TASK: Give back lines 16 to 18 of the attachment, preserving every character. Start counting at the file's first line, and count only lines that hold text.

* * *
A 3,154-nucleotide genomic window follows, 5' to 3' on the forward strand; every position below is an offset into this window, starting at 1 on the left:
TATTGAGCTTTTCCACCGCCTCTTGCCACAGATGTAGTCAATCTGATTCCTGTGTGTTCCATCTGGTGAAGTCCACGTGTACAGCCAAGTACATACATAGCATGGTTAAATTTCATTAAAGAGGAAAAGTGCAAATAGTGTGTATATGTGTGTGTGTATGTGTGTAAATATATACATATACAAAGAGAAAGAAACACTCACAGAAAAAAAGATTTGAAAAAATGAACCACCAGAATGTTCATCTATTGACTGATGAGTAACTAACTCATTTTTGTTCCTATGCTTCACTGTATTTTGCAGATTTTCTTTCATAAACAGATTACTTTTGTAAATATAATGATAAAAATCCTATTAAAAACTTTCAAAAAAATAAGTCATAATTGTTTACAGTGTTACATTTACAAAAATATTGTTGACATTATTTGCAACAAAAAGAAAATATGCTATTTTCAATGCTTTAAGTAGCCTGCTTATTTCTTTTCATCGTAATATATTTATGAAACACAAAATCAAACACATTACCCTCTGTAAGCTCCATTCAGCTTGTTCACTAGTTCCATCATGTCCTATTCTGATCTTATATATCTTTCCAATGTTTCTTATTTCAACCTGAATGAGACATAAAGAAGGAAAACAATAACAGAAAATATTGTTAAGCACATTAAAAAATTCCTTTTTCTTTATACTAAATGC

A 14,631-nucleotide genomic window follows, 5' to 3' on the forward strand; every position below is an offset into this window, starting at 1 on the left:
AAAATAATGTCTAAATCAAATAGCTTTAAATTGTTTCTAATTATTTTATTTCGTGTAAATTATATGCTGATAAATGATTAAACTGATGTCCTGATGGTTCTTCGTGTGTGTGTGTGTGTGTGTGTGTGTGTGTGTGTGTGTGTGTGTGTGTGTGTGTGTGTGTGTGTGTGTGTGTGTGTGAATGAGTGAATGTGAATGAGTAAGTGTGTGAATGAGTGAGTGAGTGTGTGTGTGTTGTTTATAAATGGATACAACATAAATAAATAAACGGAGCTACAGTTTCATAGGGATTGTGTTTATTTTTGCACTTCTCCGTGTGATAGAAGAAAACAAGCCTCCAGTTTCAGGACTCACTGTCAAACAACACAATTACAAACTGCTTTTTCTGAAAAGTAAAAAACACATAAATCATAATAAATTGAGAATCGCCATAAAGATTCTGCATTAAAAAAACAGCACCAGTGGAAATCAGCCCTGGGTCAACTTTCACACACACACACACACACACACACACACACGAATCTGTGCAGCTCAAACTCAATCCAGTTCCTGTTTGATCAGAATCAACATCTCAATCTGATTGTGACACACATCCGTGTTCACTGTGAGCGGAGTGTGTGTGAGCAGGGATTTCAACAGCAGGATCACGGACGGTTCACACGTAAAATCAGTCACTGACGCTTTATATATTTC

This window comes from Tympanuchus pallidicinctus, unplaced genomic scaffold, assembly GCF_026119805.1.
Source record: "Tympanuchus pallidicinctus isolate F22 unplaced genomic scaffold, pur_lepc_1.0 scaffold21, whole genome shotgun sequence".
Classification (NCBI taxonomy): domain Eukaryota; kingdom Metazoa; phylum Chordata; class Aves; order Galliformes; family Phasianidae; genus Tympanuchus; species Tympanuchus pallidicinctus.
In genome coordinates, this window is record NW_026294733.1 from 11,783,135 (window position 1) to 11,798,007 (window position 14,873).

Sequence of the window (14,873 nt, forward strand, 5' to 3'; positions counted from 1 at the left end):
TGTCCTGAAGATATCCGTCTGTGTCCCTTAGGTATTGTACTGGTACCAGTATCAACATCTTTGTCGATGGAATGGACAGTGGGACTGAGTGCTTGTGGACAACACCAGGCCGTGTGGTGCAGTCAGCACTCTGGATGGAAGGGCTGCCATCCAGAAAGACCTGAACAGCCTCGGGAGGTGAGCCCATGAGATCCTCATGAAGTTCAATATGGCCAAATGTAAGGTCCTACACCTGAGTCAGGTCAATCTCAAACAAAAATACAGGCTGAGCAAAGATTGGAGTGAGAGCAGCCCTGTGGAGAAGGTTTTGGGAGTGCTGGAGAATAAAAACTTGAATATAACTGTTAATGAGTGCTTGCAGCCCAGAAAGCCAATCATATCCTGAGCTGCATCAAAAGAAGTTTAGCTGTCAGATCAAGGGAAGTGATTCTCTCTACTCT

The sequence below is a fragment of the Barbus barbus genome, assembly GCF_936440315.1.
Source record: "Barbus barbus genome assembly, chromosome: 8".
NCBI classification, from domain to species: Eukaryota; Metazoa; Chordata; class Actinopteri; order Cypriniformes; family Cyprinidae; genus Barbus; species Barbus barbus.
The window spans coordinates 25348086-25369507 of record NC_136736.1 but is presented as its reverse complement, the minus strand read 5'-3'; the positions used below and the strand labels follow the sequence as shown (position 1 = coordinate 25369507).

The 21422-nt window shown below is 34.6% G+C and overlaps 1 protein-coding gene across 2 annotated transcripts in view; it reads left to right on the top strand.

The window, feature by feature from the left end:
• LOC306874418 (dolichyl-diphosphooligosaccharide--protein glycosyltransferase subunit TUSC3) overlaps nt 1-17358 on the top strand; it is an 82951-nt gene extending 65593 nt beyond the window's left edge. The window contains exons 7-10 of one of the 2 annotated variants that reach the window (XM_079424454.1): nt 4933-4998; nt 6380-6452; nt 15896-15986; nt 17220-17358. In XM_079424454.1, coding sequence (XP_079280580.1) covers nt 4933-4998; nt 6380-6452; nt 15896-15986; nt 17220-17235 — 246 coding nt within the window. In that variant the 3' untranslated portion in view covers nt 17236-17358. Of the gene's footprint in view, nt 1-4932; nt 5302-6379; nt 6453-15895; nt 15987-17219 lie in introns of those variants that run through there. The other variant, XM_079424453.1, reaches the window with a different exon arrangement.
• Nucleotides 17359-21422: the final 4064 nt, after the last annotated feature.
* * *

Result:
The window, feature by feature from the left end:
• LOC306874418 (dolichyl-diphosphooligosaccharide--protein glycosyltransferase subunit TUSC3) overlaps nt 1-17358 on the top strand; it is an 82951-nt gene extending 65593 nt beyond the window's left edge. The window contains exons 7-10 of one of the 2 annotated variants that reach the window (XM_079424454.1): nt 4933-4998; nt 6380-6452; nt 15896-15986; nt 17220-17358. In XM_079424454.1, coding sequence (XP_079280580.1) covers nt 4933-4998; nt 6380-6452; nt 15896-15986; nt 17220-17235 — 246 coding nt within the window. In that variant the 3' untranslated portion in view covers nt 17236-17358. Of the gene's footprint in view, nt 1-4932; nt 5302-6379; nt 6453-15895; nt 15987-17219 lie in introns of those variants that run through there. The other variant, XM_079424453.1, reaches the window with a different exon arrangement.
• Nucleotides 17359-21422: the final 4064 nt, after the last annotated feature.